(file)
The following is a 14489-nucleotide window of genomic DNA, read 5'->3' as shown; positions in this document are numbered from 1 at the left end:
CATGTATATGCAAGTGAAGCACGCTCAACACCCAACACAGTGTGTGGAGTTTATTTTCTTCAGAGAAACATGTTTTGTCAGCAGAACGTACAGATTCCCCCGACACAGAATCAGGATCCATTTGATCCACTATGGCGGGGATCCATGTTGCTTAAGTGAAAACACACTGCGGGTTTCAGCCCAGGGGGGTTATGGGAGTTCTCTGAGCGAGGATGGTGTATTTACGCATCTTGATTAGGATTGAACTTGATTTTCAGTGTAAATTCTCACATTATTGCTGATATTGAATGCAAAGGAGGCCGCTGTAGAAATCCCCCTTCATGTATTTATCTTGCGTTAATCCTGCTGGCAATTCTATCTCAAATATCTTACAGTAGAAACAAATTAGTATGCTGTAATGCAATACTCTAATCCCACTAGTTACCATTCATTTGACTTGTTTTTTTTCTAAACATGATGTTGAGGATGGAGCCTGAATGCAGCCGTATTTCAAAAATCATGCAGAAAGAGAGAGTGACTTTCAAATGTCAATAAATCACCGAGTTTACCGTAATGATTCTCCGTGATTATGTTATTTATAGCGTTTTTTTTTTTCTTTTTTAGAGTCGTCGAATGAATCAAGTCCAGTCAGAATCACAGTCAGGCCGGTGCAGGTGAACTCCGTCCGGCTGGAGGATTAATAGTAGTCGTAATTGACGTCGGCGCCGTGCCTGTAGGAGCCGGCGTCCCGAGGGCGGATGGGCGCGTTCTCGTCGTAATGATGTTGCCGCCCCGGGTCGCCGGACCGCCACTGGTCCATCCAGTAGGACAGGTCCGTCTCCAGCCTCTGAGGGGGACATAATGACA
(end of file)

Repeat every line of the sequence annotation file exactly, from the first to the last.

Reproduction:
The following is a 14489-nucleotide window of genomic DNA, read 5'->3' as shown; positions in this document are numbered from 1 at the left end:
CATGTATATGCAAGTGAAGCACGCTCAACACCCAACACAGTGTGTGGAGTTTATTTTCTTCAGAGAAACATGTTTTGTCAGCAGAACGTACAGATTCCCCCGACACAGAATCAGGATCCATTTGATCCACTATGGCGGGGATCCATGTTGCTTAAGTGAAAACACACTGCGGGTTTCAGCCCAGGGGGGTTATGGGAGTTCTCTGAGCGAGGATGGTGTATTTACGCATCTTGATTAGGATTGAACTTGATTTTCAGTGTAAATTCTCACATTATTGCTGATATTGAATGCAAAGGAGGCCGCTGTAGAAATCCCCCTTCATGTATTTATCTTGCGTTAATCCTGCTGGCAATTCTATCTCAAATATCTTACAGTAGAAACAAATTAGTATGCTGTAATGCAATACTCTAATCCCACTAGTTACCATTCATTTGACTTGTTTTTTTTCTAAACATGATGTTGAGGATGGAGCCTGAATGCAGCCGTATTTCAAAAATCATGCAGAAAGAGAGAGTGACTTTCAAATGTCAATAAATCACCGAGTTTACCGTAATGATTCTCCGTGATTATGTTATTTATAGCGTTTTTTTTTTTCTTTTTTAGAGTCGTCGAATGAATCAAGTCCAGTCAGAATCACAGTCAGGCCGGTGCAGGTGAACTCCGTCCGGCTGGAGGATTAATAGTAGTCGTAATTGACGTCGGCGCCGTGCCTGTAGGAGCCGGCGTCCCGAGGGCGGATGGGCGCGTTCTCGTCGTAATGATGTTGCCGCCCCGGGTCGCCGGACCGCCACTGGTCCATCCAGTAGGACAGGTCCGTCTCCAGCCTCTGAGGGGGACATAATGACA